Francis Mathew in India

Dear Friends,

This week, Francis Mathew in India reminds us that God proclaimed good news of great joy through humble shepherds and calls us to reserve a spot in our lives for the lowly.

India has a rich and ancient Christian heritage. According to tradition, the Apostle Thomas planted the first Indian church in modern-day Kerala, along the subcontinent’s southwestern coast in 52 AD. Today, India’s Christians number 28 million and live primarily in the country’s northeastern and southern states. According to a 2011 census, India’s 1.38 billion-strong population is 80% Hindu, 14% Muslim, 2% Christian, 2% Sikh, and 1% Buddhist. In recent years, the Hindu nationalist agenda of India’s ruling Bharatiya Janata Party has threatened the democracy’s religious freedoms, emboldening violence against Muslims, Christians, and other religious minorities. This May, the northeastern state of Manipur was plunged into four months of bloodshed when Hindu extremists from the Meitei majority attacked peaceful protesters from the Christian Kuki minority, killing at least 160 people, displacing tens of thousands, and destroying thousands of homes and hundreds of churches.

Francis is pursuing a PhD in Old Testament from Bristol Baptist College through the University of Aberdeen (UK). His dissertation contends with the silence of God in Old Testament rape narratives. Francis’s research will guide the Indian Church’s pastoral response to victims of sexual abuse, as well as its faithful advocacy in contexts where women, and especially minorities, face increasing violence. For instance, this year’s prolonged violence in Manipur also focused a global spotlight on gang rape and brutality against women.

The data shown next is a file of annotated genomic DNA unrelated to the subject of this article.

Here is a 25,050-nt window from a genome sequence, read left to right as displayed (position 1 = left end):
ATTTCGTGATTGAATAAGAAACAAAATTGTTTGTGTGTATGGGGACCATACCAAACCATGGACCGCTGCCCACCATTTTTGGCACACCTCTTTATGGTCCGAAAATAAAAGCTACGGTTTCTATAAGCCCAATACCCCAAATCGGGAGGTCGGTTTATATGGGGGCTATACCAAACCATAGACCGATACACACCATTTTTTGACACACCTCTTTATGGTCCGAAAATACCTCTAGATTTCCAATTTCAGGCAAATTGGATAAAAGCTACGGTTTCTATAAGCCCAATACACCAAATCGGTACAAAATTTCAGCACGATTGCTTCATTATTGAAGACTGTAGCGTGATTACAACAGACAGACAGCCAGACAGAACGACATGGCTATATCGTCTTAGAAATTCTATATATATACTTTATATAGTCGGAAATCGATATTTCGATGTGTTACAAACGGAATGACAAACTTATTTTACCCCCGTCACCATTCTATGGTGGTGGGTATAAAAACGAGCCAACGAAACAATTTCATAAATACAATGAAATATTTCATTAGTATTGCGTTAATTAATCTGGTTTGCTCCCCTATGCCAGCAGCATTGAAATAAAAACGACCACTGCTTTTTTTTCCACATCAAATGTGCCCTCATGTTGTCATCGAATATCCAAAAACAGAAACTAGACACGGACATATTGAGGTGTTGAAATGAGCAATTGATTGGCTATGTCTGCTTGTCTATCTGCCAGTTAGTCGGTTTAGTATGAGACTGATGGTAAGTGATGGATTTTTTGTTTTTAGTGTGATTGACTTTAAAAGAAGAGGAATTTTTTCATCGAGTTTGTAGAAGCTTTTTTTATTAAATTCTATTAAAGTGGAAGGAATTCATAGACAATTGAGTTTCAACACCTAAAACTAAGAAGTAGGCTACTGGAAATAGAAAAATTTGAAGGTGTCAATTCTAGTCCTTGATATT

Francis received mentoring from Dr. Havilah Dharamraj, who serves as Academic Dean at the South Asia Institute of Advanced Christian Studies (SAIACS), a partner of the Vital Sustainability Initiative, and who has contributed to the Women’s Peer Leader Forum. Prior to his studies, Francis ministered with Mercy Vineyard Church in Bangalore, India. He also served for nearly a decade with Youth with a Mission (YWAM) in Lonavala in western India and Shillong in northeastern India. Francis is married to Medonuo Zhotso.
Francis shares the following devotional and prayer requests:

A Spot for the Lowly

“The singular thing about India is that you can only speak of it in the plural.” These are the words of Dr. Shashi Tharoor, an Indian politician and author, highlighting the pluralism in India. In my opinion, the same could be said of the Christmas season in India. From north to south and east to west, every cultural and denominational expression of the Christian faith in India puts its own unique spin on Christmas festivities. Nevertheless, the birth of Jesus remains the central feature.

I was raised in a conservative Christian tradition that never celebrated Christmas in church. It was just another day for us. It’s not that we denied the birth of Jesus. Rather, the church simply understood that this truth had to be lived out in gratitude every single day of our lives. This meant that the indulgence and pomp concentrated around a special day had to be left out. And if we ever mildly enjoyed a plum cake or my mom’s special chicken stew and appamat home, it was often kept hush-hush.